And it's put New Mexico in an incredible position. So, I do think telling people, look, at 60 percent, we know that we create a baseline of immunity. I think that's where the president is going with 70 percent at least having one shot. We need as much, right, of that baseline across the country to protect us from variants that are here, more that are potentially coming, so that we don't regress in our fight against COVID.

And I think New Mexicans will get -- will make President Biden and vice president very proud. We're likely to get beyond that. And I do want to point out that, even though we have created that incentive, we have been very clear that all of our very strict COVID-safe practices will remain intact, including mask mandates for everything except the CDC guidance for individuals engaged in outdoor activities and small vaccinated groups, that we're going to really stay the course to continue to protect New Mexicans.

CAMEROTA: Is there dancing allowed in New Mexico, Governor?


LUJAN GRISHAM: Well, I will tell you what, if you're socially distanced, and you're wearing a mask, and you meet the other requirements with our level of vaccinations, yes.

CAMEROTA: OK. Right. And--


LUJAN GRISHAM: But I will say that I want to give the mayor -- it takes courage to be really clear about what constitutes high-risk activities and behaviors.



LUJAN GRISHAM: And it is something that Democratic governors are leading in this country, evidence-based.

CAMEROTA: I hear you.

But, Mayor, just -- just is there any way that you would reconsider, with masks on and, say, a card that shows fully vaccinated, that you would allow dancing?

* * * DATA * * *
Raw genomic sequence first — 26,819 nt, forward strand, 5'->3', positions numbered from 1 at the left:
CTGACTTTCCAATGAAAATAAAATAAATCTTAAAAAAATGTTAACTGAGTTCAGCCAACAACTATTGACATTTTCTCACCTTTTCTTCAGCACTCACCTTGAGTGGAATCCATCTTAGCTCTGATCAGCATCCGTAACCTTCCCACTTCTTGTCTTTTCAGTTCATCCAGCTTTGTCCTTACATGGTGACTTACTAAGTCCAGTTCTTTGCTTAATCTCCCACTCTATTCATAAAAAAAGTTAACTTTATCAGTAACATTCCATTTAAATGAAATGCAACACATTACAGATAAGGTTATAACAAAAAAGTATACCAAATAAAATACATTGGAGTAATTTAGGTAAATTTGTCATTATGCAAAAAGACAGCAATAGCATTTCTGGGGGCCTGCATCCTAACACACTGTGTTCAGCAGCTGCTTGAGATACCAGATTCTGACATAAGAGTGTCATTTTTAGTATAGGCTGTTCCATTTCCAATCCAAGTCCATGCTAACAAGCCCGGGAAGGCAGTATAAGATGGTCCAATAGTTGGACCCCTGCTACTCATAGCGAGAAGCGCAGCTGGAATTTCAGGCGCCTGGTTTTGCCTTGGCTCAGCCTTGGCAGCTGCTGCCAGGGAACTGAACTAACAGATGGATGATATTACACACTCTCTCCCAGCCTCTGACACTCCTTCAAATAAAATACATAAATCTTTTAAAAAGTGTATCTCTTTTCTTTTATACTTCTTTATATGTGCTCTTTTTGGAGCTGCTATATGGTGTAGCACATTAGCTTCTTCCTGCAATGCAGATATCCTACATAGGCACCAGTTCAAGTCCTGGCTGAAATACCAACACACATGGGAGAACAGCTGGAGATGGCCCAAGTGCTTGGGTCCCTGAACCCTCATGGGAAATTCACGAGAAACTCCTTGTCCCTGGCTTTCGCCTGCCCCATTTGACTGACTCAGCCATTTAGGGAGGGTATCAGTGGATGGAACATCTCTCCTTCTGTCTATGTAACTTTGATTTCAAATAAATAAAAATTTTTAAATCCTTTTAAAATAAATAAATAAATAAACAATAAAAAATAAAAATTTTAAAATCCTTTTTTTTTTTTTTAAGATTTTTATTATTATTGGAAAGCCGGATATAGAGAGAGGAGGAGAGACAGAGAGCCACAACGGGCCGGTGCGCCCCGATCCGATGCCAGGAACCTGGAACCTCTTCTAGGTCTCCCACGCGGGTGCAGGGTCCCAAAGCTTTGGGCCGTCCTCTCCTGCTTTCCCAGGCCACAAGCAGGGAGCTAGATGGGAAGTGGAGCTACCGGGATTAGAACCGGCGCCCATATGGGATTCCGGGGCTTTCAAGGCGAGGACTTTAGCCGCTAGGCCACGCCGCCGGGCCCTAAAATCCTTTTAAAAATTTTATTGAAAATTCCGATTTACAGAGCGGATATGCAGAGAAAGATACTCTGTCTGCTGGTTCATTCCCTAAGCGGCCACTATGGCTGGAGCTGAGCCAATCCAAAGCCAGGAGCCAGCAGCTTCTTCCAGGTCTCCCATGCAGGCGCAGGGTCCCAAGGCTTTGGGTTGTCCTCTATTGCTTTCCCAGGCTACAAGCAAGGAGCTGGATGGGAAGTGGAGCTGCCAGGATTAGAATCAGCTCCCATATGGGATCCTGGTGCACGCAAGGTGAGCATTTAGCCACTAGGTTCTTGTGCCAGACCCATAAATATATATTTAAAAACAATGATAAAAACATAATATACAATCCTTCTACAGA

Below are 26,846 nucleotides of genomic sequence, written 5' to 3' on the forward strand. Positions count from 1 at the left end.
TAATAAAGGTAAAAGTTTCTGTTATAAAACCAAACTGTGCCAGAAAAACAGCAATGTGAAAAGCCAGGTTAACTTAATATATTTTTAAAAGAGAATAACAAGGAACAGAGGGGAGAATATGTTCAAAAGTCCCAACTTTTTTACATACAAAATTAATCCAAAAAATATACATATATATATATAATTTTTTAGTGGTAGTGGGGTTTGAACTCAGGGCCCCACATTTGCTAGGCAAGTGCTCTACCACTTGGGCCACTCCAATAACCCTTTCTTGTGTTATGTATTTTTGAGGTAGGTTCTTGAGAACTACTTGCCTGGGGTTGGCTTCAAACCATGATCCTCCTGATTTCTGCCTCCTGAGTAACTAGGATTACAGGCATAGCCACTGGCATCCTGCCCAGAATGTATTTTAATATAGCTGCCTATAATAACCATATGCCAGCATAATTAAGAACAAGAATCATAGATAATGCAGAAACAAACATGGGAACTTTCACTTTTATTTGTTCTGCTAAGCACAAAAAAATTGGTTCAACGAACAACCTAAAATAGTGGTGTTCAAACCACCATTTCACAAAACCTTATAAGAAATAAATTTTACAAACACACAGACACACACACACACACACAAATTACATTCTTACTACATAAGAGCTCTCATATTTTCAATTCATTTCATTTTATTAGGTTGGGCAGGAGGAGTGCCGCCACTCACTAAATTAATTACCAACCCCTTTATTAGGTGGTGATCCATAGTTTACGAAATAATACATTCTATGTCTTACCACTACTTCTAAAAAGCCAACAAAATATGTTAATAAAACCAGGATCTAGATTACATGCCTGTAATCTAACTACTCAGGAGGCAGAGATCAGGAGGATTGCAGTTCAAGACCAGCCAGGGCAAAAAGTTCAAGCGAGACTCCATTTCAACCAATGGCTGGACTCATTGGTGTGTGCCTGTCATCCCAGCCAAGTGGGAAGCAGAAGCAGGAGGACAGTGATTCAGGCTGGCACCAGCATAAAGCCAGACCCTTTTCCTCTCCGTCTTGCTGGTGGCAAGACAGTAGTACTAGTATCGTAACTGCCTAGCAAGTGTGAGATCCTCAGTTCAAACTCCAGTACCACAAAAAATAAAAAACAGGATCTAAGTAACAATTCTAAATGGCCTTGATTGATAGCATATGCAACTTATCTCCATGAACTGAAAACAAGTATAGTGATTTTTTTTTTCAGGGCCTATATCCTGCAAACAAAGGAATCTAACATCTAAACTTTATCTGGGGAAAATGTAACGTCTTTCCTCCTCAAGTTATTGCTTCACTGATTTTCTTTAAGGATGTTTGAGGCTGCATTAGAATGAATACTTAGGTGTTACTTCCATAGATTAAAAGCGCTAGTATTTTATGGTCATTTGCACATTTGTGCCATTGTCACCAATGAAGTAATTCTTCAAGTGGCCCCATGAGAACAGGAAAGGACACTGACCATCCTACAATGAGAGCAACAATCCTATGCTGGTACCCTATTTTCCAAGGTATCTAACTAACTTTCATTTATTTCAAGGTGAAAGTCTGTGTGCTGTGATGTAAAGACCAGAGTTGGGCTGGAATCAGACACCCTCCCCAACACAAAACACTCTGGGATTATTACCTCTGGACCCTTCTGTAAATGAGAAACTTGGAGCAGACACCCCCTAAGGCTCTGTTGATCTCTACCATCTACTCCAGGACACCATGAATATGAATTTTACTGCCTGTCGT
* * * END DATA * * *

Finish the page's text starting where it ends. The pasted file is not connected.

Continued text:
BOWSER: We're absolutely considering opening more activity as our case rates go down and our vaccination rates go up. And that's in our hotels, and that's in our other venues.

CAMEROTA: Understood.

Mayor Bowser, Governor Lujan Grisham, thank you very much for covering all of these topics with us. Great to see you.

LUJAN GRISHAM: Thanks for having us.

BOWSER: Thank you.


BLACKWELL: I don't know. A wedding reception without the Electric Slide? Never seen it. Never seen it.


CAMEROTA: I'm not sure it's ever happened.

BLACKWELL: All right.

So, let's talk about this, this new exchange in the national debate over how to teach the ugliest parts of American history. A Republican state lawmaker in Tennessee is arguing that the Three-Fifths Compromise, which counted slaves as less than a full person, was well- intentioned, that it was actually aimed at ending slavery.

The chair of the state's Black Caucus is with us live.